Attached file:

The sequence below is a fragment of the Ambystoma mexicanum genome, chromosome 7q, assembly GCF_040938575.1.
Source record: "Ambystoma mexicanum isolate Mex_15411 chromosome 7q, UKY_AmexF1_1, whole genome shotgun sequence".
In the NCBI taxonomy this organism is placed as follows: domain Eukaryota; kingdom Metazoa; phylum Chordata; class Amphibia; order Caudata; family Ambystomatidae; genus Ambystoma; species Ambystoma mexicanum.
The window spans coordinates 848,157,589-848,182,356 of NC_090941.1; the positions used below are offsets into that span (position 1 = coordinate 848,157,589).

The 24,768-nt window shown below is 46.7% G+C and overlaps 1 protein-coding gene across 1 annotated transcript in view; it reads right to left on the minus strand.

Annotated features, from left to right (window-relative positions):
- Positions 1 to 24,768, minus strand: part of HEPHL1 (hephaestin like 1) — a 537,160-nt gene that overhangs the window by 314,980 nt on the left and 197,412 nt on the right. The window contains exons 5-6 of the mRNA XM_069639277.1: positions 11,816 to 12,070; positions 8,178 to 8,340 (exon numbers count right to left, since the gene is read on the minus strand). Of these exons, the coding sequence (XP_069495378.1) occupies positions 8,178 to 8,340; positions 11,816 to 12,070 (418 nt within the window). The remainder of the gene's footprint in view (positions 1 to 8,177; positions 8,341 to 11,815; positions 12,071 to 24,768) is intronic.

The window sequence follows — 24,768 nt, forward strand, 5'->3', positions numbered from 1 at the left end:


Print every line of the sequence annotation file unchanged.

The sequence below is a fragment of the Ambystoma mexicanum genome, chromosome 7q, assembly GCF_040938575.1.
Source record: "Ambystoma mexicanum isolate Mex_15411 chromosome 7q, UKY_AmexF1_1, whole genome shotgun sequence".
In the NCBI taxonomy this organism is placed as follows: domain Eukaryota; kingdom Metazoa; phylum Chordata; class Amphibia; order Caudata; family Ambystomatidae; genus Ambystoma; species Ambystoma mexicanum.
The window spans coordinates 848,157,589-848,182,356 of NC_090941.1; the positions used below are offsets into that span (position 1 = coordinate 848,157,589).

The 24,768-nt window shown below is 46.7% G+C and overlaps 1 protein-coding gene across 1 annotated transcript in view; it reads right to left on the minus strand.

Annotated features, from left to right (window-relative positions):
- Positions 1 to 24,768, minus strand: part of HEPHL1 (hephaestin like 1) — a 537,160-nt gene that overhangs the window by 314,980 nt on the left and 197,412 nt on the right. The window contains exons 5-6 of the mRNA XM_069639277.1: positions 11,816 to 12,070; positions 8,178 to 8,340 (exon numbers count right to left, since the gene is read on the minus strand). Of these exons, the coding sequence (XP_069495378.1) occupies positions 8,178 to 8,340; positions 11,816 to 12,070 (418 nt within the window). The remainder of the gene's footprint in view (positions 1 to 8,177; positions 8,341 to 11,815; positions 12,071 to 24,768) is intronic.

The window sequence follows — 24,768 nt, forward strand, 5'->3', positions numbered from 1 at the left end: